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1000 Words Essay On Teachers

My Philosophy Of Teaching Essay

Philosophy of Education

From the moment of conception, one faces many facets of change: physical change, mental change, and spiritual change. The physical changes in life occur naturally depending upon the whims of nature, nutrition, and the individual’s gene pool; however the spiritual and mental changes are dependent on one’s environment, social contact, and teaching. As a teacher I feel it is my responsibility to over prepare my students for the inevitable changes that will occur in their lives by instilling confidence and knowledge while presenting myself as a good role model.

I believe all children are born with an overwhelming desire to learn and this desire must be nurtured and encouraged with love, enthusiasm, proper stimuli, and discipline. The desire to learn enables a child to crawl, walk, talk, and etc. As one skill is mastered, confidence is gained and another skill is tackled. If a child is knocked down at every attempt it makes to walk and never allowed the opportunity to progress, confidence will be lost and the child will become hesitant and unsure of itself, perhaps even lose the desire to try. When my children were young, my son would try to push my daughter down every time she would test her walking skills and she reverted back to the skill of crawling, a skill she had already mastered thus, instilling confidence in her to again attempt the new skill of walking using the knowledge of, “If I try, I can do it!”

Acquiring knowledge is as natural as eating and just as easily taken for granted. We attain knowledge from everything we come in contact with during the course of a day. Most of this knowledge we ingest is taken for granted or unrealized; however, later we may see or hear something that recalls a memory of the subject that has been stored away somewhere just waiting for the opportunity to reveal itself in some useful manner. We gain knowledge from the unlimited resources the world offers – both good and bad and knowledge received from a bad experience may be more easily recalled than that from a good occurrence. Although the memory may be unpleasant, the knowledge procured may prove to be an invaluable future resource.

Whether one learns about the practical side of life through a good experience or a bad experience is irrelevant, the important thing is to apply what was learned to events that occur over a lifetime. In contrast, I believe that the knowledge one acquires in the school environment must be through pleasant, nurturing sources, offset with appropriate discipline because in order to produce lifelong learners a love of learning must be developed. As a teacher in an elementary classroom, I will have ample opportunity to encourage and nurture a desire for learning or the...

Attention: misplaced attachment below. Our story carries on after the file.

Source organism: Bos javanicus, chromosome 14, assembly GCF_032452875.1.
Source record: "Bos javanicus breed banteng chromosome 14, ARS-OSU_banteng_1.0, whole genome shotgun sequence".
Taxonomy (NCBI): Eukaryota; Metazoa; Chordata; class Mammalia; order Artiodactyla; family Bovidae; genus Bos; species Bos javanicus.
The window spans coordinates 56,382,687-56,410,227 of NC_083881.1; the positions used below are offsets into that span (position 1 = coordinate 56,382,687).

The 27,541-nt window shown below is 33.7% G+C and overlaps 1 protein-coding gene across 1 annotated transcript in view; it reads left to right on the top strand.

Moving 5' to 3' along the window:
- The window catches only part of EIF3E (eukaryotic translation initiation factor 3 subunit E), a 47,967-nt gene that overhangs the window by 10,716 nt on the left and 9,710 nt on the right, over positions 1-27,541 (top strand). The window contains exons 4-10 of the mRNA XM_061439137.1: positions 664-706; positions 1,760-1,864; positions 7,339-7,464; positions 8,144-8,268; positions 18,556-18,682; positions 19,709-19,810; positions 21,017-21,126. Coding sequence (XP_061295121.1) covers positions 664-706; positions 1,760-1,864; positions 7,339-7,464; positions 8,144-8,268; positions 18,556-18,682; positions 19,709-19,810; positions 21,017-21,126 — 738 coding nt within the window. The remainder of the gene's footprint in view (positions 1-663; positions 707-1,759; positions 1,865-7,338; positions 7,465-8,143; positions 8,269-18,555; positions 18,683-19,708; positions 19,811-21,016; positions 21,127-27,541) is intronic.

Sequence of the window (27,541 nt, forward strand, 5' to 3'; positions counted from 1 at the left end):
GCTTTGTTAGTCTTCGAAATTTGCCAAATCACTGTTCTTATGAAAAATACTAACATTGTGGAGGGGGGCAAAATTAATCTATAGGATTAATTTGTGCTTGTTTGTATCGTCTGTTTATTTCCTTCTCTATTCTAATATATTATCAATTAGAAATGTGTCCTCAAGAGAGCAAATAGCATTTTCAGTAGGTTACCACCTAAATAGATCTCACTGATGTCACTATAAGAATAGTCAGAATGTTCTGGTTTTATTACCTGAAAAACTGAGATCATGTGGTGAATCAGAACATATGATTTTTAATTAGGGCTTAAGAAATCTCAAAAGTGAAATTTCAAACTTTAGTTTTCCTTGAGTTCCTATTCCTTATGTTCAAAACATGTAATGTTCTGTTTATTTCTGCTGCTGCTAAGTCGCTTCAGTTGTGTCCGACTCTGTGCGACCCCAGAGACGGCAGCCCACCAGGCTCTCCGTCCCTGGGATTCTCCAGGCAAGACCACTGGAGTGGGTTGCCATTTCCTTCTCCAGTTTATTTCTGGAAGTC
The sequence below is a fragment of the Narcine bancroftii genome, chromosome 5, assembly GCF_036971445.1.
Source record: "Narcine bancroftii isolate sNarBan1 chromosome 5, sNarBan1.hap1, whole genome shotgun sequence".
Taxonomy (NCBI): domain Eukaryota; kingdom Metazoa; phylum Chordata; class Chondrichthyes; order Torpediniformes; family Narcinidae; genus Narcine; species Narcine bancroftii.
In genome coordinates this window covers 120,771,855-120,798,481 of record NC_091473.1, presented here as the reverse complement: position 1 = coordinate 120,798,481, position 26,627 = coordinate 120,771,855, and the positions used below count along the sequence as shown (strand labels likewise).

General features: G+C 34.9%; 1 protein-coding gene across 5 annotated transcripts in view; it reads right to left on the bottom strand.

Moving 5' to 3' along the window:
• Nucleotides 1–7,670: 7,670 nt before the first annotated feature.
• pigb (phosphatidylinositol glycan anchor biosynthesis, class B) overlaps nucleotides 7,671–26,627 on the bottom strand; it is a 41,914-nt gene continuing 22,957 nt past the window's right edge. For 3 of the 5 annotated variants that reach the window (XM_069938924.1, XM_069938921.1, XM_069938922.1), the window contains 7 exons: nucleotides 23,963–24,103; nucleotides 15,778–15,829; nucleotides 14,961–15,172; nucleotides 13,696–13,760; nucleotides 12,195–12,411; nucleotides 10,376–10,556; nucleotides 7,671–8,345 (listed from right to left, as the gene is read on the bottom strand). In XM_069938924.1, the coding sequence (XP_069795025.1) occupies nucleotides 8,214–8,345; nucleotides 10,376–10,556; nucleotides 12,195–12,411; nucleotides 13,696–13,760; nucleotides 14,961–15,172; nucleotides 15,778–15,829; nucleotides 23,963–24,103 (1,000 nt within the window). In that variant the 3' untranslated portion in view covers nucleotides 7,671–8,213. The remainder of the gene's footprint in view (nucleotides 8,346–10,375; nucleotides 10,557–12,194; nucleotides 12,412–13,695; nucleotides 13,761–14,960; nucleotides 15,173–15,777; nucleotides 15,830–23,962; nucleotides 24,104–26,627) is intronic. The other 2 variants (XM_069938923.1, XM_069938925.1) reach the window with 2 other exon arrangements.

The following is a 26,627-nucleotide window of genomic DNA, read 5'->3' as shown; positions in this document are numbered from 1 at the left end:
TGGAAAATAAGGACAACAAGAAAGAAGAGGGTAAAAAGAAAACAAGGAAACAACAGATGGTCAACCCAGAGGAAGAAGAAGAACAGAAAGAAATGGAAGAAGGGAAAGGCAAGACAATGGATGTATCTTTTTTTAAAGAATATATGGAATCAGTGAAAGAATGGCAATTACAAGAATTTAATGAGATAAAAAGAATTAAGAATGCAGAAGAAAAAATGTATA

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My Philosophy of Teaching Essay

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953 words - 4 pages At the beginning of my teaching career I had a great deal of knowledge. I knew the educational jargon and the favored teaching strategies, but what I lacked was the wisdom to effectively utilize my knowledge. For me, teaching is a continuous quest to obtain the wisdom necessary to help my students learn. Sometimes this wisdom is obvious as I work with the “golden children,” the children destined for success. But more often than not, it has come...

From August 2017, prospective teaching students will be required to submit a 1000-word essay on why they want to teach before being accepted into Queensland universities.

As well as meeting academic requirements, applicants will have to write 500 words about their motivation and suitability to teach and another 500 words about their learning or leadership activities that demonstrate a commitment to learning.

In this section they are encouraged to describe examples from school or work or personal experience.

Developed by the Queensland Council of Deans in collaboration with the Queensland Tertiary Admissions Centre, the new requirement aims to select candidates with personal qualities that predispose them to become better teachers.

Attributes such as motivation to help others learn, organisation skills and being conscientious are all attributes that will be favourably looked upon.

Griffith University Dean of Education and Professional Studies and Chair of the Queensland Council of Deans Professor Donna Pendergast says the test is a more robust way of selecting those most suited to the demands of teaching.

“Effective teachers possess both academic and non-academic capabilities,’’ she said.

“Research shows the best teachers are those who have academic capability, literacy and numeracy skills and personal characteristics such as a motivation to teach, self-efficacy, willingness to learn and communication skills.

“A teacher who does not possess these non-academic capabilities may be more likely to leave the profession.”

QTAC will release the full details of the essay requirements prior to accepting essays online or via post from August.


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